1. (U) Summary: In the absence of other senior officials, the International Cooperation Vice Minister, an RCD-Goma appointee, convoked UNSC Perm 5 heads of mission August 16 to urge support for an international investigation, a more vigorous MONUC disarmament mandate, and aid to attack victims. He also requested all efforts be made with "neighboring countries" to encourage security cooperation in the area. Answering a question, the Vice Minister said that the GDRC was willing to meet with Burundian and Rwandan representatives before the end of the month, but declined to affirm whether he expected such a meeting to occur. End summary.
2. (C) In the absence of President Kabila, the Foreign Minister, and many other senior officials attending the SADC summit in Mauritius, Vice Minister of International Cooperation Christian Kambinga Sale convoked heads of mission of the UNSC Perm 5 countries to the Foreign Ministry the afternoon of August 16. (Comment: Kambinga, a Katangan member of the RCD-G, was once responsible for that party's contacts with the diplomatic community. Although occasionally espousing an RCD-G hardline, in general we have found him to be moderate and reasonable. End comment.)
3. (U) The Vice Minister reiterated GDRC reaction to the brutal August 14 attack on Congolese refugees at the Gatumba camp in Burundi, referring to prior statements issued by the Presidency. He criticized UNHCR for having located the camp adjacent to a Burundi military base. In his presentation, he appealed for support from the UNSC permanent members in the several areas. Specifically:
a) To push for a rapid and thorough independent international investigation of the attack. The Vice Minister said that only such an independent international investigation would be credible. He added that the GDRC did want to point fingers yet regarding allegations of involvement, but said that all avenues needed to be explored. (Comment: A reference to widespread charges of involvement by Mai Mai or other Congolese groups, and Rwandan Hutu extremists in addition to the Burundian FNL. End comment).
b) To support calls for an expanded and more aggressive MONUC mandate relative to disarmament. By expanding, the Vice Minister made it clear he was referring to authorization for disarmament by force of "negative elements," a term long used to refer to Hutu extremist elements in the region and their supporters.
c) To encourage neighboring countries to maintain contact with the GDRC and cooperate fully regarding the international investigation and generally help to address general insecurity in the region. In his remarks, the Vice Minister particularly noted USG and Belgian efforts to-date to promote regional dialogue.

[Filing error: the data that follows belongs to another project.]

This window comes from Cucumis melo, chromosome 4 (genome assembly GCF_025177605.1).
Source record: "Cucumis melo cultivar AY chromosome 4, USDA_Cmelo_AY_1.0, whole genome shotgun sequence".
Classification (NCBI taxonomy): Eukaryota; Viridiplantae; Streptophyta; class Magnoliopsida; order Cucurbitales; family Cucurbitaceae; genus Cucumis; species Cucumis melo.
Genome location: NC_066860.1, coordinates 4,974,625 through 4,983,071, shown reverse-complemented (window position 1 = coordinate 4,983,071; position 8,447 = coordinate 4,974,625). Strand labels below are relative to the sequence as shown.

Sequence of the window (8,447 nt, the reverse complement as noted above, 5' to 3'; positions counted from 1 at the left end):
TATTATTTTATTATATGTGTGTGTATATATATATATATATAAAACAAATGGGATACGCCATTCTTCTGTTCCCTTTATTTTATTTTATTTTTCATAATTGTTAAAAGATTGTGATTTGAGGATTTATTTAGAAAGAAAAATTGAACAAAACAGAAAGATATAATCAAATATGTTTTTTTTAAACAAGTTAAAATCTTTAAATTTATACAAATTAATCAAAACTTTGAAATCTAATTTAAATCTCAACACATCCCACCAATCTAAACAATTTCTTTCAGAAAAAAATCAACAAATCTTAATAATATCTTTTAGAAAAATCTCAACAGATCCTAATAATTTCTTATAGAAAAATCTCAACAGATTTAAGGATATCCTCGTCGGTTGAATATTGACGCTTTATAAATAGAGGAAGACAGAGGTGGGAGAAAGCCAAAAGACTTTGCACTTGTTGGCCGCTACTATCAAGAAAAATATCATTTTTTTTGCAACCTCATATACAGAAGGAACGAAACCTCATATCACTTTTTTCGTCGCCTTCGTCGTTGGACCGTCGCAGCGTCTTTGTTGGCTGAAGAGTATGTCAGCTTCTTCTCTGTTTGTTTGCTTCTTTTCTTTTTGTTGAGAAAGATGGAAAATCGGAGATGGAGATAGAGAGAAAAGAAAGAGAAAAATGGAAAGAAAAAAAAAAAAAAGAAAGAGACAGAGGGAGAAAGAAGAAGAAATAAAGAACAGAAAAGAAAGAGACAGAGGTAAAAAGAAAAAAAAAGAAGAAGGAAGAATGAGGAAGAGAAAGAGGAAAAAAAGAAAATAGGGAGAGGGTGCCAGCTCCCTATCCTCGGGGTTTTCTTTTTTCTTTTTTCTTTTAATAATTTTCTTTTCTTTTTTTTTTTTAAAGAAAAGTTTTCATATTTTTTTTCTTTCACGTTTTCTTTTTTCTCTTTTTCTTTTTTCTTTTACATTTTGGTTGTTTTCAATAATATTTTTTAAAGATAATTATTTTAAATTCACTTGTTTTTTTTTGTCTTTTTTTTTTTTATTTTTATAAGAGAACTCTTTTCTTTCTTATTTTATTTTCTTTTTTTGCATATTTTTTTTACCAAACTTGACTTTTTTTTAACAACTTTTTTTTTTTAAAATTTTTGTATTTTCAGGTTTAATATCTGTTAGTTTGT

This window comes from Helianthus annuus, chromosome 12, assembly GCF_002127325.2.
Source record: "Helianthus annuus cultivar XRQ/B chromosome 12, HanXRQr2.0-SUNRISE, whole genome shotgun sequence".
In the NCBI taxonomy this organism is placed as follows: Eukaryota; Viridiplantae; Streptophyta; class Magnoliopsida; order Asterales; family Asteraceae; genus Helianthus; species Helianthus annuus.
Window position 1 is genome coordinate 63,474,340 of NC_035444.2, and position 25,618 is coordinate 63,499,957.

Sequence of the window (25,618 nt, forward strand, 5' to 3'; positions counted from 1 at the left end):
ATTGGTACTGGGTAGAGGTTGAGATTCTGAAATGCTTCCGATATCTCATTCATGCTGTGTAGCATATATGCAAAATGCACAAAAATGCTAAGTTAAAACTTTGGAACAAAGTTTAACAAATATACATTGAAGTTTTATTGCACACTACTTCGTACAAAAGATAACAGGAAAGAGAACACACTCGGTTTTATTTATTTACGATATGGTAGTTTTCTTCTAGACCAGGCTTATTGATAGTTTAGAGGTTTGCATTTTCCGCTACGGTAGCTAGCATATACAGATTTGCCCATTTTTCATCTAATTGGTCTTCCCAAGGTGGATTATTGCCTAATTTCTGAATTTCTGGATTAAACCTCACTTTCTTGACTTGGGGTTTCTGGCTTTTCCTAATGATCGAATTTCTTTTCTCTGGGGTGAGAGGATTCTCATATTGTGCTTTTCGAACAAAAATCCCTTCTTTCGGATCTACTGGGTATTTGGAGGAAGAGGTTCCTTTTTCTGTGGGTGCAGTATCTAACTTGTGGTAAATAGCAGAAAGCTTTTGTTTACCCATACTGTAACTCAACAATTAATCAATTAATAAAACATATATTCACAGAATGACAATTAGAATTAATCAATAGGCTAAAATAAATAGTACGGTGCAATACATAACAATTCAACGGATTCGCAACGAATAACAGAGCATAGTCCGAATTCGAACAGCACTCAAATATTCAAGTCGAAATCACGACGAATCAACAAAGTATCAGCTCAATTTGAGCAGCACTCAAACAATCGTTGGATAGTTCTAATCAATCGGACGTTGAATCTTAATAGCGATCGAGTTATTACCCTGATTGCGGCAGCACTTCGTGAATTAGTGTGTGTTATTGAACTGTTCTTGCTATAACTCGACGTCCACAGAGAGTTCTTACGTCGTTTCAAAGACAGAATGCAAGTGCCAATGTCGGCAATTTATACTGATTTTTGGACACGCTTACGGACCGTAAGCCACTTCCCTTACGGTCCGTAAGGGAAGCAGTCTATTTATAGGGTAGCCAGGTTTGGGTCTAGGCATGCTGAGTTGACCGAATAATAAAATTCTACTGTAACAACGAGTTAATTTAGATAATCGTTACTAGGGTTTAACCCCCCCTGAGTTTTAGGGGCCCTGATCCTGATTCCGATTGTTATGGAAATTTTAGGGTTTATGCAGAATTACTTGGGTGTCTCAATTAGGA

d) To favorably consider the need for additional aid to victims of the attack. The Vice Minister acknowledged activity by UNHCR and NGO,s, but observed that the brutality of the attack and the number of family victims greatly increased the impact on a large number of people in the camps, and likely relatives in the DRC as well, creating additional burdens that the UNHCR and others may be hard pressed to meet.
4. (C) The Vice Minister reported that a significant GDRC delegation, including a number of parliamentarians, had traveled to Bujumbura to be present for funeral ceremonies, talk with Burundian authorities and most importantly with the surviving refugees themselves. He affirmed that the GDRC continues to wish for the refugees to return home as soon as possible. (Comment: MONUC reports that, in addition to VP Ruberwa, the GDRC was represented in Gatumba by Minister of Interior Mbemba and several Parliamentarians. Also present, perhaps unfortunately, were "the group of eight," i.e., the disaffected RCD-G parliamentarians headed by Bizima Karaha, and Banyamulenge community extremists including Kadage, who MONUC believes to be responsible for the widespread recruitment (sometimes by force) of Banyamulenge youth from the Cyangagu refugee camp for a "Banyamulenge Defense Force." End Comment)
5. (U) The Ambassador and the other Perm 5 mission heads reiterated condemnation of the Gatumba attack and other elements of the August 15 International Committee to Accampany the Transition (CIAT) communique and UNSC Presidential statement. The Ambassador noted a further USG statement would likely be issued on Monday as well in Washington.
6. (U) Near the end of the meeting, the French Charge asked the Vice Minister about reports of a possible meeting of GDRC, Burundian, and Rwandan officials toward the end of the month. Hesitating slightly, the Minister stated that the GDRC certainly was willing to participate in such a meeting, but he declined to elaborate further, nor confirm that he expected any such meeting to occur.
7. (C) Comment: Although Kambinga's presentation was moderate and reasonable, general reaction to the tragedy appears to be becoming increasingly extreme. There are mounting reports of RCD members purchasing one-way tickets for themselves and their families to return to eastern Congo, as mumblings that the Tutsis organized the massacre themselves to generate international sympathy multiply. Even moderate members of the Banyamulenge community, normally not given to exaggeration, are anxiously discussing the possibility of a reprise of the 1996 anti-Tutsi bloodbath in Kinshasa and elsewhere. To a certain extent, these sentiments reflect old, underlying tensions, particularly among the RCD, many of whom have reportedly felt insecure in Kinshasa. The events in Gatumbe may have temporarily intensified these predispostions, but we believe that if the massacre investigation is handled promptly and thoroughly, these concerns can be dispelled. MEECE